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Birding Nance and Merrick Counties

Over the past two years, I have gotten serious about county listing.  For several years, a renegade named Mark Brogie has compiled birder’s county lists for Nebraska.  A county list is simply the number of bird species an individual has seen and identified in a county.  I participated passively for many years.  I had a few favored counties where I was serious, but not all 93.  About 2 years ago I got hooked.  With nice weather over the weekend, I had a hankering to get out and go birding.  Like other weekends, I headed to some counties where I had some work to do, this time it was Merrick and Nance counties.  Below, I share a few photographic highlights from the foray.

Rough-legged Hawk
Rough-legged Hawks are winter residents throughout the state but are more common in central and western Nebraska.
Purple Finch
Purple Finches are northern breeders similar to the more common House Finches.  Purple Finches have made a good showing in the state this winter, but they are never common.  Finding two along the Platte River was one of the day’s highlights.
Merlins are always a pleasure to encounter.  Almost all Merlins found in winter in Nebraska are the prairie race Falco columbarius richarsonia.
Fox Sparrow
Several sparrow species occur in Nebraska, but Fox Sparrows are arguably one of the most striking.  This species seems like it is becoming a bit more common in winter.
Bald Eagle
There are lots of Bald Eagles in Nebraska these days.  This immature was near the village of Clarks.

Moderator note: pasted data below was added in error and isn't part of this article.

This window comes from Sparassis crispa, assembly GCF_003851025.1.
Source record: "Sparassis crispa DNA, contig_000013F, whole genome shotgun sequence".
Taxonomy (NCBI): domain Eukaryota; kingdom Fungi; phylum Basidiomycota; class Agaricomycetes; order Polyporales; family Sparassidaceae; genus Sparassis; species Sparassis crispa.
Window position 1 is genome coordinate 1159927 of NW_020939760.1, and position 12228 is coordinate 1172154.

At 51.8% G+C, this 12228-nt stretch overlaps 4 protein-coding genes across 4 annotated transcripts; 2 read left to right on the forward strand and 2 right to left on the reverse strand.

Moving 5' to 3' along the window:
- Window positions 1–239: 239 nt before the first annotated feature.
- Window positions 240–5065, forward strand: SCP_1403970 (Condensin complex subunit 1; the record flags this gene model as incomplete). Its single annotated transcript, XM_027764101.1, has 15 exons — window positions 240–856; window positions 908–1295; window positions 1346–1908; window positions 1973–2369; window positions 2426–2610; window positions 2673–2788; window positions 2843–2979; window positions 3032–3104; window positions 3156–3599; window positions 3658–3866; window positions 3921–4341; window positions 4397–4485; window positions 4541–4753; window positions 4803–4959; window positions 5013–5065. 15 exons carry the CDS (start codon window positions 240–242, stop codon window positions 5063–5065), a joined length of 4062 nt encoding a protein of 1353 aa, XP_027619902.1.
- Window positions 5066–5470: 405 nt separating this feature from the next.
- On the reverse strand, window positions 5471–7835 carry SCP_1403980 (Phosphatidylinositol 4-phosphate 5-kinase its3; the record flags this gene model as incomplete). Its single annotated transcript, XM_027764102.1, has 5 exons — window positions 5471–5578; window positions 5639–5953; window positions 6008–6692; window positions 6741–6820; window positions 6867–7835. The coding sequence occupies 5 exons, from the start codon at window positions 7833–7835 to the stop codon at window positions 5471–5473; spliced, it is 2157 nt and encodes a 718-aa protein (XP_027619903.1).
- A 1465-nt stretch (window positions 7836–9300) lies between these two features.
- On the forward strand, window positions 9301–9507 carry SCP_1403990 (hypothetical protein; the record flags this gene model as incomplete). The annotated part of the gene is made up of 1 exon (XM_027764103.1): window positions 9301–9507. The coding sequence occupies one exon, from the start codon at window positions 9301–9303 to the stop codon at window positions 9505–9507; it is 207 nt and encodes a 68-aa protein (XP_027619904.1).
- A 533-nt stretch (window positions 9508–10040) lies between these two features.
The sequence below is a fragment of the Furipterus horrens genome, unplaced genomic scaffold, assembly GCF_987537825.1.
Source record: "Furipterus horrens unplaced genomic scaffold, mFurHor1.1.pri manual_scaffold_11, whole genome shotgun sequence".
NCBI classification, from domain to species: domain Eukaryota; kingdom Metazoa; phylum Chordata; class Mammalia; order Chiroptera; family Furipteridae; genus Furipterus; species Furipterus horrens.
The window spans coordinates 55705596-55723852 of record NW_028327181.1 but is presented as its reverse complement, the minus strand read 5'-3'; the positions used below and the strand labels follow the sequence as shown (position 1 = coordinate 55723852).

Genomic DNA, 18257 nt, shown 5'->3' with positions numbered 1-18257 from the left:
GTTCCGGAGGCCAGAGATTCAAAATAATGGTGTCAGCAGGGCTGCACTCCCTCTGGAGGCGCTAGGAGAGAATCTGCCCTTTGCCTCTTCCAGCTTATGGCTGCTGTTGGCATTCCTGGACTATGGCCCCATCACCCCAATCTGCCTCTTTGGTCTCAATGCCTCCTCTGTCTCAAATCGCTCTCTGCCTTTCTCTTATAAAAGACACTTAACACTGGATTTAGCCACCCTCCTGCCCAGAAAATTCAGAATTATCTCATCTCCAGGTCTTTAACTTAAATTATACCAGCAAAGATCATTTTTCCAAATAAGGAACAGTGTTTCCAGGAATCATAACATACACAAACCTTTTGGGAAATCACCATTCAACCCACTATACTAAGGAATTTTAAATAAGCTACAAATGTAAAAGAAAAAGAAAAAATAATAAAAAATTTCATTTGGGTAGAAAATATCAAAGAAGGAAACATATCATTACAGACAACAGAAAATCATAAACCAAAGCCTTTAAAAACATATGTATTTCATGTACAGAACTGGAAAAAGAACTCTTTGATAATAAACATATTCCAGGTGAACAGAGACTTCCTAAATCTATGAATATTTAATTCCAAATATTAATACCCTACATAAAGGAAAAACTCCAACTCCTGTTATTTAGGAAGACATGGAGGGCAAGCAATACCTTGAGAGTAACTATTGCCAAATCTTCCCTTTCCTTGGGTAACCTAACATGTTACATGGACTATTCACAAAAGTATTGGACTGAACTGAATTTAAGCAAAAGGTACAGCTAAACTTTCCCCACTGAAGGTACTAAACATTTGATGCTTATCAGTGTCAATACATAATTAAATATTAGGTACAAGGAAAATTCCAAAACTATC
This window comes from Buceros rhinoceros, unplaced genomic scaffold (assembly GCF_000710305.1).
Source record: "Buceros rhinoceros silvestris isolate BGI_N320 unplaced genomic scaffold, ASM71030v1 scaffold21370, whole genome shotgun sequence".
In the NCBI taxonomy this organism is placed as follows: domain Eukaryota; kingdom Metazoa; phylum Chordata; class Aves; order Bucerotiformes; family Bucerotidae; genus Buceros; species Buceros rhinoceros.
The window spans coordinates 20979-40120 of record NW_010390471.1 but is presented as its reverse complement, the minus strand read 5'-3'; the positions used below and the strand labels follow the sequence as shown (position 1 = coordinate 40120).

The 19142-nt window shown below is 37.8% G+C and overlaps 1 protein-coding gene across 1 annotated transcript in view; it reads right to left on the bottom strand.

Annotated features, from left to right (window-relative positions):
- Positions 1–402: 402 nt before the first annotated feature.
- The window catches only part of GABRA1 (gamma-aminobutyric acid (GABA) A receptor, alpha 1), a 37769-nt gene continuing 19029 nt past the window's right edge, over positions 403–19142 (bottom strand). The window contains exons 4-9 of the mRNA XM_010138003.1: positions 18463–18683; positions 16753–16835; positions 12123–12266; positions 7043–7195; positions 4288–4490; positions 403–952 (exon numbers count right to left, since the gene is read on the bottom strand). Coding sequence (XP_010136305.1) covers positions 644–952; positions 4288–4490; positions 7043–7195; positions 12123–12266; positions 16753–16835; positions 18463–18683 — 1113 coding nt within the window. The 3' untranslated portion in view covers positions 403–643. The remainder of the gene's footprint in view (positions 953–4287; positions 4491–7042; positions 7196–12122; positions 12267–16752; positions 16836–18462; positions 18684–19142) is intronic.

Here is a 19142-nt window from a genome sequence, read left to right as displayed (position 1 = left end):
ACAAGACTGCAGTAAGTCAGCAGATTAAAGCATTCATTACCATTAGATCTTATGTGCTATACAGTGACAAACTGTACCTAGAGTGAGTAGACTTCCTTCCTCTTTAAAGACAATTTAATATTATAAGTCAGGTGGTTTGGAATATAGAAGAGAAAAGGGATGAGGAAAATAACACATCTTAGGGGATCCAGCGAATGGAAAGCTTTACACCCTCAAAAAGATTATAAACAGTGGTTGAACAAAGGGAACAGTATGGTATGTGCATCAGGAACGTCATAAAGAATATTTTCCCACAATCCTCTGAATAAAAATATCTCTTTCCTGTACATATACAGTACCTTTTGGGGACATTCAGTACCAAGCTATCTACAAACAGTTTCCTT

Overall, I tallied 53 species for the day and added 21 county birds.  A good day for early February in locations far away from a large water body with open water.  County birding is challenging, because it forces you to search for habitat and species in all 93 counties.  There is a 125-species minimum before a county list can be reported and make an appearance on Brogie’s annual compilation.  Reaching 125 is more difficult in some counties than others, since several counties lack specific habitat features and many counties have very limited public land.  For example, Common Loons are not too difficult to find during migration on large water bodies, but try finding a Common Loon in Banner County!  Figuring out where to find certain species in a particular county makes it interesting and once you’re out there, there are always surprises.  The surprises are always the best part.

Northern Harrier
A male Northern Harrier glides over the open country.

Good birding!

Nongame Bird Blog

About Joel Jorgensen

Joel Jorgensen is a Nebraska native and he has been interested in birds just about as long as he has been breathing. He has been NGPC’s Nongame Bird Program Manager for eight years and he works on a array of monitoring, research, regulatory and conservation issues. Nongame birds are the 400 or so species that are not hunted and include the Whooping Crane, Least Tern, Piping Plover, Bald Eagle, and Peregrine Falcon. When not working, he enjoys birding.

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